Saturday, July 11, 2009

OUR HISTORY PROJECT BOOK REVIEW -WOMEN WHO FLY: by Lynn M. Homan and Thomas Rielly, Illustrated by Rosalie M. Sheperd

WOMEN WHO FLY: by Lynn M. Homan and Thomas Rielly, Illustrated by Rosalie M. Sheperd
Pelican Publishing, 103 pages

I need to start this review with a story - Until I was about 35 I never really gave thought to the view of women in our society. It was not until a car buying venture with my wife that it became apparent to me. See, “she” wanted a new vehicle and we went looking. I noticed that all the salesmen would address me and really ignore her. Why? It’s going to her car or van, why talk to me? The second time that happened that day a frankly told the salesman, “I’m not the one you need to talk to.” With that I shrank into the background as much as possible and forced the issue of them dealing with her. She is smart, knew what see was looking for and could ask the questions about features important to her.

Fast forward several years and I now have two daughters, and I tell them; just like all the generations before; you can do anything you put your mind to. I actively seek out inspirations, books and stories so that they will have a grounded background and build on the confidence of those women who came before them.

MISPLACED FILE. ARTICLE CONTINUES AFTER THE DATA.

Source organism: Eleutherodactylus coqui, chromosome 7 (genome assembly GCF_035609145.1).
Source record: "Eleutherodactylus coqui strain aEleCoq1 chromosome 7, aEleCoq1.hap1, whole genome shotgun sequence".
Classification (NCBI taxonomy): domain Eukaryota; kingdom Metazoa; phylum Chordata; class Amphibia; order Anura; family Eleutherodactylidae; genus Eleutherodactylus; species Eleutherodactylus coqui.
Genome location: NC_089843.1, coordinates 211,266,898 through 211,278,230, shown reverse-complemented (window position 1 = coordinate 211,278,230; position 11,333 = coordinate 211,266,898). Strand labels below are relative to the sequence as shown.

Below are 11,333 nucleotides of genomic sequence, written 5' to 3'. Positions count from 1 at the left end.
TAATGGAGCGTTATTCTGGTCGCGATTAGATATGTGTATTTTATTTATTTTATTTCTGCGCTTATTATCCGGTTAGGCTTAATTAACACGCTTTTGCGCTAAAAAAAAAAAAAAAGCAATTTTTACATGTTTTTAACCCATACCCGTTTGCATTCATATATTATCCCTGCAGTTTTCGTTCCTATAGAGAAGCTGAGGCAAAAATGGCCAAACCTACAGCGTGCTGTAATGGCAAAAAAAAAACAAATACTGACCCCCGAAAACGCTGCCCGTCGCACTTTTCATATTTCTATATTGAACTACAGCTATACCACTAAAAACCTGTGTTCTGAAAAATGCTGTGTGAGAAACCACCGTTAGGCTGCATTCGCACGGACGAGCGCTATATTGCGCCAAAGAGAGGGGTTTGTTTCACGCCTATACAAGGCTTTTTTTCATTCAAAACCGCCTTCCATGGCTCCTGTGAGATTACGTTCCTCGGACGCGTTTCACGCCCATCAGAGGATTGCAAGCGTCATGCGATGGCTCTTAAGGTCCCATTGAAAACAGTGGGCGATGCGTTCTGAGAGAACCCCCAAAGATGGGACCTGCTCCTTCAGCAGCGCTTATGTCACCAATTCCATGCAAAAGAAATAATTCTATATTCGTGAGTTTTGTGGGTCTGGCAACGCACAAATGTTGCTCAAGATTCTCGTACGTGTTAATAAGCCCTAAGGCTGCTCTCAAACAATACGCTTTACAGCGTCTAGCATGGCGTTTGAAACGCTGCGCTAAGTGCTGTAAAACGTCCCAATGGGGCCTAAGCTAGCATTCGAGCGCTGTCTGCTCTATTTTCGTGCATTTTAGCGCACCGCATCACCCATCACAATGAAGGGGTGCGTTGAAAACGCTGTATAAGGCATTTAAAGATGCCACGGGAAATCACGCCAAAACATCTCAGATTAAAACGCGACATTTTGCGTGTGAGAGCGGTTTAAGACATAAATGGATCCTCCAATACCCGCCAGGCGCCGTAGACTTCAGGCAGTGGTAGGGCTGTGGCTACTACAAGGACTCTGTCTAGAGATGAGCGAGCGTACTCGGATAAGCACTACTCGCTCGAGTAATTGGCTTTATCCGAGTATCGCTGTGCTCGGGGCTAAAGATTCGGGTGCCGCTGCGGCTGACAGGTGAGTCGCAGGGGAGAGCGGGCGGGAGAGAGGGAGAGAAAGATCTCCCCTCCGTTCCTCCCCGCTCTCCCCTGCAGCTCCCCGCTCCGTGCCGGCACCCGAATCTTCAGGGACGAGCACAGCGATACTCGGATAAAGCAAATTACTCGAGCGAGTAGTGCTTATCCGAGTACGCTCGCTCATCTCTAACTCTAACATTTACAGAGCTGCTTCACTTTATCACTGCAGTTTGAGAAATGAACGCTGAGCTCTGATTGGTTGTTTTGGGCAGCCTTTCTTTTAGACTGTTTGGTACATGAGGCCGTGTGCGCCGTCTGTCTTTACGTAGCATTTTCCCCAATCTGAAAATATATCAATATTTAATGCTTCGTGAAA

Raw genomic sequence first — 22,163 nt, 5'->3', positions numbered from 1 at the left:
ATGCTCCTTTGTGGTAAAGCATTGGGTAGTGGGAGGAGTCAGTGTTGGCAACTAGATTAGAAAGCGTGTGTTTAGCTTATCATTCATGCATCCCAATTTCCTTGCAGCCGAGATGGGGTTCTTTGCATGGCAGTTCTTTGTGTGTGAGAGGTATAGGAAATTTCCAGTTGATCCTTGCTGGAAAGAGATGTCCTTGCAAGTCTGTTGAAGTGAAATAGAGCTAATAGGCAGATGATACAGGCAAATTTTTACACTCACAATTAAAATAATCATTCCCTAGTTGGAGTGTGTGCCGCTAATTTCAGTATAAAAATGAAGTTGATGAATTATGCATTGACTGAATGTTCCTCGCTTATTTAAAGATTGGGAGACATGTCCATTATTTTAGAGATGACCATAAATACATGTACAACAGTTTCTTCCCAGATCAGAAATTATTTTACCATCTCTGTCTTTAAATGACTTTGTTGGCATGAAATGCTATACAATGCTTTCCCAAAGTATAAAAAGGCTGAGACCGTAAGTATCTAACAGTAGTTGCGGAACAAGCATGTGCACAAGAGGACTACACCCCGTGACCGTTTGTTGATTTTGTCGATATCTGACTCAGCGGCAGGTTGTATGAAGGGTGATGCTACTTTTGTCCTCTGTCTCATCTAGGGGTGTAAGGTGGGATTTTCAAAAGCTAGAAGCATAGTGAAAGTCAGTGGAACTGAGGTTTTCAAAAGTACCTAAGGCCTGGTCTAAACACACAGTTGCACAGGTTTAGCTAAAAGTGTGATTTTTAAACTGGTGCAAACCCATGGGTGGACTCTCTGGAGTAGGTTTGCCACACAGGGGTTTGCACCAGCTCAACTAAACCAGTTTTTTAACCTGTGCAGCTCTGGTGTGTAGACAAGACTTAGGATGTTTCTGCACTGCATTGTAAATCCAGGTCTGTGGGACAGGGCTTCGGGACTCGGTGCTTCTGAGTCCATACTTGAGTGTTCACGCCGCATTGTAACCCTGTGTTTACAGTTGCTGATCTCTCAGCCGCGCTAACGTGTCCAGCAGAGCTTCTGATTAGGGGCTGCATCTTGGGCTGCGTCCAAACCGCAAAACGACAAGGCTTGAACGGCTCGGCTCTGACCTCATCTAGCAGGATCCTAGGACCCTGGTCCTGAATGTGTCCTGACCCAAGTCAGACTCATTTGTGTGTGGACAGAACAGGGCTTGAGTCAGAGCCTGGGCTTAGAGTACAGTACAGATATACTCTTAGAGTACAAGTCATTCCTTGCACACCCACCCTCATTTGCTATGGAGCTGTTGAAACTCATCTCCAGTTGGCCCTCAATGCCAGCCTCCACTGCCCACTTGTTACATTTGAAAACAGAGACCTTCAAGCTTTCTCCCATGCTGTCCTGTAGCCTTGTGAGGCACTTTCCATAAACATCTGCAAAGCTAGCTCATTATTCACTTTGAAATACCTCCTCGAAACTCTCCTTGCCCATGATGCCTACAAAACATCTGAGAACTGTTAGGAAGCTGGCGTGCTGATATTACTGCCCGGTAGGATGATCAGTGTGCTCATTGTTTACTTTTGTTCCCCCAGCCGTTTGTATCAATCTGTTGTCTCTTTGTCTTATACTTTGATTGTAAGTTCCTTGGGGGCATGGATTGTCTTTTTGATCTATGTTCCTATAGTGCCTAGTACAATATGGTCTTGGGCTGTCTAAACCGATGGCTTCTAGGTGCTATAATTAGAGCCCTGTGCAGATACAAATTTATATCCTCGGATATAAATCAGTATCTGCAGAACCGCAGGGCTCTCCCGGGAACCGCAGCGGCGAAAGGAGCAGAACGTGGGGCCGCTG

Now the review – This book is a Juvenile Nonfiction Book and is also part of the Accelerated Reader Program Books. Let me say right now - Do not let this stop you from picking this book up! It is a wonderful, inspiring and historical read. The determination of these early women flyers are a lost treasure of our history. We all grew up knowing Amelia Earhart, right. Who does not know that name.

What about Ruth Law? Harriett Qumiby? Matilda Moisant? Blanch Stuart Scott? Julia Clark? And a whole pack of women that made a difference that I bet you have never heard of. This book is a chronical of them all. Their determination to do what they wanted in a time that women were supposed to be at home, there since of pride in their accomplishments and unknown to some of them the doors that they opened for generations to come. Not in great giant steps but small steps, but fighting every step of the way.

I could literally go on and on, but I will end in saying that this is a must read for any and everybody. The stories and the history of women in early aviation is a grand adventure.

Craig Anderson
Our History Project

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